Laconia, NH- LACONIA — Fire investigators say the ignition of propane gas from an open pipe was the cause of a Thursday explosion that left a Lakeport residence looking like a bomb scene.

Fire Chief Ken Erickson said the blast at 56 Chapin Terrace occurred when an oil-fired furnace ignited a gas leak that appears to have resulted when an occupant of the home was remodeling the kitchen.

Matilda Woodward, 81, and her son, Richard, were at her home on Lake Opechee when the house exploded at approximately 1:25 p.m.

While both were fortunate to walk away uninjured, the house sustained severe structural damage when pressure from the blast blew apart much of its cinder-block foundation. The explosion also blew out all the windows in the home and had enough force to blow the front door and a rear picture window out.

The blast caused little fire damage, but did leave the home uninhabitable.

Erickson said investigators quickly linked the blast to the area of the basement where they found more significant damage and the remnants of five small fires.

The chief said they now believe that the explosion occurred as a result of a sheered half-inch copper propane line that leaked gas into the basement.

Erickson said officials believe the leak occurred on Thursday while Richard Woodward was moving a stove to remodel his mother’s kitchen.

The chief said Woodward smelled propane earlier in the day while working, but thought nothing of the problem after opening door and windows for a period.

However, he pointed out that propane is almost three times heavier than air and most of the gas settled in the basement of the home.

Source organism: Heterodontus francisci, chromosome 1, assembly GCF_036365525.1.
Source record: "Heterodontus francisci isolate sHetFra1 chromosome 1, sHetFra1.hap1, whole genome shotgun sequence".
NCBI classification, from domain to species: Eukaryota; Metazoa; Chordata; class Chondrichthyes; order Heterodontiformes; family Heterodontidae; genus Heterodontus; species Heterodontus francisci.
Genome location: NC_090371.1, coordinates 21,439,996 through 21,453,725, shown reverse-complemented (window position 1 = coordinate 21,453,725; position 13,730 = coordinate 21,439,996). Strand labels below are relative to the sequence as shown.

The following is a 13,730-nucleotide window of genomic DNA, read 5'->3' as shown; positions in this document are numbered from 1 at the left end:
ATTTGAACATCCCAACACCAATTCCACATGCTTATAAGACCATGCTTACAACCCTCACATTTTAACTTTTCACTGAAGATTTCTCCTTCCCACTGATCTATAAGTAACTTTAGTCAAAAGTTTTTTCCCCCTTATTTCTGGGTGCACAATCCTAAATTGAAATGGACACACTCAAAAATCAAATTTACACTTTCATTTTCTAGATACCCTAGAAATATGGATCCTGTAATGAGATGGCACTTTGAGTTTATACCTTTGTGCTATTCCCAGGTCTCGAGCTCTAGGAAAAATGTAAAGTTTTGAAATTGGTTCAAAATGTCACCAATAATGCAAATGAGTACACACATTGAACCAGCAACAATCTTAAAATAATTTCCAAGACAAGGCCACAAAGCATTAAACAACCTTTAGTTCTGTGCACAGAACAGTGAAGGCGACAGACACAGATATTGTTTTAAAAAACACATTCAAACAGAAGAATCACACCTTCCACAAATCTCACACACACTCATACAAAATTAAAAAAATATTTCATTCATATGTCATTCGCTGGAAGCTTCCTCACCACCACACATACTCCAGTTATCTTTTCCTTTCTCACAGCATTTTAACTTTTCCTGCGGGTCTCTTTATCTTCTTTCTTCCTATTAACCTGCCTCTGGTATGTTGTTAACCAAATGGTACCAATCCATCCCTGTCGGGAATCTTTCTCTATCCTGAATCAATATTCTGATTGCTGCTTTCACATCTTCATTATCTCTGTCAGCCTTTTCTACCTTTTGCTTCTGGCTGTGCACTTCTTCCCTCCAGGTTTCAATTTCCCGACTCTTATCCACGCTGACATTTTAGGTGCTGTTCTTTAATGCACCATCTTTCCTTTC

“They thought they were safe, but in reality they had a basement full of propane,” explained Erickson.

The chief said so much gas was leaked into the basement that it displaced oxygen, and that prevented an initial explosion. However, as it dissipated it became combustible, he said.

Erickson said the gas is believed to have been ignited when an oil-fired furnace kicked on to support a water heater.

Investigators are unsure of exactly how long the propane line was open, but say the tank was nearly empty.

The chief said the house is uninhabitable due to structural problems with the foundation. He said the inside of the home also sustained substantial damage when the blast sent objects flying and also blew out portions of its wallboard.

Erickson said the home will either need to be lifted up to provide a new foundation or completely torn down. The chief suspected that the home could also have wiring damage that could need to by fixed to prevent fire danger.